Dental Health

It’s not just about getting abs, taking care of ourselves head to toe extends to our teeth too! Checkups should be a regular occurrence. Broadway Dentist has information about all the different treatments that are available out there. Just like any other part of our body, we need to keep our mouths and teeth healthy. A great smile will keep us feeling confident and positive.

Exercise

Exercise can’t be an afterthought anymore, it has to be a priority. Take fitness seriously and put your body through its paces. Whether it’s yoga or weight training, keeping our bodies fit and healthy helps us to perform to the best of our ability. If you’re new to fitness, don’t panic, start off small. Even incorporating some long walks into your week is a good way to get moving. Increase your level of exercise the more confident and comfortable you feel.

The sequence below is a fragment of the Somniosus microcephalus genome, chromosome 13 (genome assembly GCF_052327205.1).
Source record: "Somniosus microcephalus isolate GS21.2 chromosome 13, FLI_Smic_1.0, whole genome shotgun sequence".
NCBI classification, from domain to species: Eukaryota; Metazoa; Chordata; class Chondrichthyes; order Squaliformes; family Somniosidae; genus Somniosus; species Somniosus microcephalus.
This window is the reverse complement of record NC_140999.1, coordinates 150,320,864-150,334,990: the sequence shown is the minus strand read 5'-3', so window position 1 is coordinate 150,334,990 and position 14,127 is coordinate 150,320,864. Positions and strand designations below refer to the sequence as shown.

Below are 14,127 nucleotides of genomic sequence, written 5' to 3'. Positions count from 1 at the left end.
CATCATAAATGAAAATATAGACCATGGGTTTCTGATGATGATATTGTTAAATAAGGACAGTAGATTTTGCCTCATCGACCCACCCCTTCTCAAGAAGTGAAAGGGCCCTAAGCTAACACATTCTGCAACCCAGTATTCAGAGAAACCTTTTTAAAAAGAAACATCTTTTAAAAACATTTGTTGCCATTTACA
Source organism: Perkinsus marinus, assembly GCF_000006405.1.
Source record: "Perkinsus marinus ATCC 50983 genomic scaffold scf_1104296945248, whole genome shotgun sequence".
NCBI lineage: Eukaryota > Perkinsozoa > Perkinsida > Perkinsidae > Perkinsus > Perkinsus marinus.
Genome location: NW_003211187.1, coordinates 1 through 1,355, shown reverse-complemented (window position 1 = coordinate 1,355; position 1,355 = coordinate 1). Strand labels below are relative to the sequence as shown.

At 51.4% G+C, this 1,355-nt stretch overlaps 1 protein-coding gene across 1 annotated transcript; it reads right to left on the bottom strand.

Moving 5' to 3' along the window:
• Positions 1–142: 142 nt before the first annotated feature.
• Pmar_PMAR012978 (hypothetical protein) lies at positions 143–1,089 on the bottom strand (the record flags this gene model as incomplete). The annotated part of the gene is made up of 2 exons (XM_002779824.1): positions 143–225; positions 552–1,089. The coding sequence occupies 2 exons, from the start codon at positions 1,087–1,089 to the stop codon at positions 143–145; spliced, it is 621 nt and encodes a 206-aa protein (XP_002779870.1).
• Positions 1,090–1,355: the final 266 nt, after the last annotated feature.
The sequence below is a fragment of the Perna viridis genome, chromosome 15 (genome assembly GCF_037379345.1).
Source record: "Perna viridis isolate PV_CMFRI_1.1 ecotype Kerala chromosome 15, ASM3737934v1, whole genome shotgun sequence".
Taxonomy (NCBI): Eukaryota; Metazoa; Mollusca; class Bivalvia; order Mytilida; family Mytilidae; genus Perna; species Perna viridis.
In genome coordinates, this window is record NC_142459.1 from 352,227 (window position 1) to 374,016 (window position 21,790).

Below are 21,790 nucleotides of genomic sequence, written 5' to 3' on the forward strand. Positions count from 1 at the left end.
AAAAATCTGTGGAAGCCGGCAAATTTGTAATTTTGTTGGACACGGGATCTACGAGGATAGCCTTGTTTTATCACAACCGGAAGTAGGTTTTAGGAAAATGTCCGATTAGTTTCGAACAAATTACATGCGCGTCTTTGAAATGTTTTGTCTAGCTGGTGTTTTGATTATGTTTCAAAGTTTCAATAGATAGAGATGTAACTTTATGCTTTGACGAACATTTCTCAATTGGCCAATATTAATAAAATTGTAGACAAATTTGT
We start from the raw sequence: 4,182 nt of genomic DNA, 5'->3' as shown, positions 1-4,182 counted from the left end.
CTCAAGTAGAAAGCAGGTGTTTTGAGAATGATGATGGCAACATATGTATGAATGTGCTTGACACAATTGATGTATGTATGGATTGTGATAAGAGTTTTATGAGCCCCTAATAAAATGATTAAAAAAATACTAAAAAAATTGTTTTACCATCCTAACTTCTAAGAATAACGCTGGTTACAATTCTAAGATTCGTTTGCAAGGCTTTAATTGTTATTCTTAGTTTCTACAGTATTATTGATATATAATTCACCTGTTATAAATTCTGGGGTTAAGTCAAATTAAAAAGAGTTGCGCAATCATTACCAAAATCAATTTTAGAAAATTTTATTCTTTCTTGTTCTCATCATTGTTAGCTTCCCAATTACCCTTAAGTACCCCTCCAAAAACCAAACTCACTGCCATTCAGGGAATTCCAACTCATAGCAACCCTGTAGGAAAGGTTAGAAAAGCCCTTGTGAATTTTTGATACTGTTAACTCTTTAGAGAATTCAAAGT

Hair Health

To be healthy head to toe you have to take notice of your hair too! Regular haircuts will keep split ends at bay whilst a good diet will keep your hair strong. Avoid using hot tongs or straighteners on hair without using a protective spray first. If your hair is looking a little lackluster there are plenty of vitamins that promise to restore shine and health to damaged hair.

What’re Your Thoughts?

Ally Gonzales is the creator of RunningSoleGirl. The go-to place for everything healthy lifestyle and conditioning for running. She’s a runner, speaks a total of five languages, and is a soon-to-be college freshman majoring in Exercise and Sports Science.

Your Mind and Body Both Need Attention: Here’s How to Get the Balance Right

There are many things you can do to improve both your mind and your body. Which is why your mind and body need attention, so don’t focus on one without also focusing on the other. If you do that, you will never be able to make the most of your life. It’s all about getting the balance between them right and taking steps that will improve them both. For some ideas for what you should do, read on.